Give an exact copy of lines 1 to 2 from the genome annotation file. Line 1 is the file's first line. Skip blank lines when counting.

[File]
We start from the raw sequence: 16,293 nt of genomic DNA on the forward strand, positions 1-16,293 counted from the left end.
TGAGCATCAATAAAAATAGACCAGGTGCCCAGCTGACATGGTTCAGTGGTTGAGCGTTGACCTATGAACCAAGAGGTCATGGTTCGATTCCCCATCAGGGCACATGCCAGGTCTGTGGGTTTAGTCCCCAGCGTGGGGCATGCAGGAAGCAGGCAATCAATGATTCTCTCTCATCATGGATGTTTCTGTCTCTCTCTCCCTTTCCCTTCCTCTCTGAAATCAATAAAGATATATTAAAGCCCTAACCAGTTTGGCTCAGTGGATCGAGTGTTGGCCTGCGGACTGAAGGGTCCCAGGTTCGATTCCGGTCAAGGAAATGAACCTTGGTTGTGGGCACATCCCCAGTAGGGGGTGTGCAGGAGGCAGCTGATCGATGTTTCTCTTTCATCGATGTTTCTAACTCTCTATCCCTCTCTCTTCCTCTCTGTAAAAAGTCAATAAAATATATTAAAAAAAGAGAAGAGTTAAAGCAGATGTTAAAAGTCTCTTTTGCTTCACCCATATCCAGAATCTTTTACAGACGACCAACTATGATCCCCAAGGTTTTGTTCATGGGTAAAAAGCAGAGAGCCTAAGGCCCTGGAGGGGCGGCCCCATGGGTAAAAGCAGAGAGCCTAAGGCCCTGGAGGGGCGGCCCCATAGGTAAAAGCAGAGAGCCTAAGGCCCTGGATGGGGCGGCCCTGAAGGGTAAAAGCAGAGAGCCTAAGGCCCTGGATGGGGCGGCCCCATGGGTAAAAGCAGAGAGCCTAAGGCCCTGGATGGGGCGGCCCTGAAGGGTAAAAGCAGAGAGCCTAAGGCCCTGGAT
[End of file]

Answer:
We start from the raw sequence: 16,293 nt of genomic DNA on the forward strand, positions 1-16,293 counted from the left end.
TGAGCATCAATAAAAATAGACCAGGTGCCCAGCTGACATGGTTCAGTGGTTGAGCGTTGACCTATGAACCAAGAGGTCATGGTTCGATTCCCCATCAGGGCACATGCCAGGTCTGTGGGTTTAGTCCCCAGCGTGGGGCATGCAGGAAGCAGGCAATCAATGATTCTCTCTCATCATGGATGTTTCTGTCTCTCTCTCCCTTTCCCTTCCTCTCTGAAATCAATAAAGATATATTAAAGCCCTAACCAGTTTGGCTCAGTGGATCGAGTGTTGGCCTGCGGACTGAAGGGTCCCAGGTTCGATTCCGGTCAAGGAAATGAACCTTGGTTGTGGGCACATCCCCAGTAGGGGGTGTGCAGGAGGCAGCTGATCGATGTTTCTCTTTCATCGATGTTTCTAACTCTCTATCCCTCTCTCTTCCTCTCTGTAAAAAGTCAATAAAATATATTAAAAAAAGAGAAGAGTTAAAGCAGATGTTAAAAGTCTCTTTTGCTTCACCCATATCCAGAATCTTTTACAGACGACCAACTATGATCCCCAAGGTTTTGTTCATGGGTAAAAAGCAGAGAGCCTAAGGCCCTGGAGGGGCGGCCCCATGGGTAAAAGCAGAGAGCCTAAGGCCCTGGAGGGGCGGCCCCATAGGTAAAAGCAGAGAGCCTAAGGCCCTGGATGGGGCGGCCCTGAAGGGTAAAAGCAGAGAGCCTAAGGCCCTGGATGGGGCGGCCCCATGGGTAAAAGCAGAGAGCCTAAGGCCCTGGATGGGGCGGCCCTGAAGGGTAAAAGCAGAGAGCCTAAGGCCCTGGAT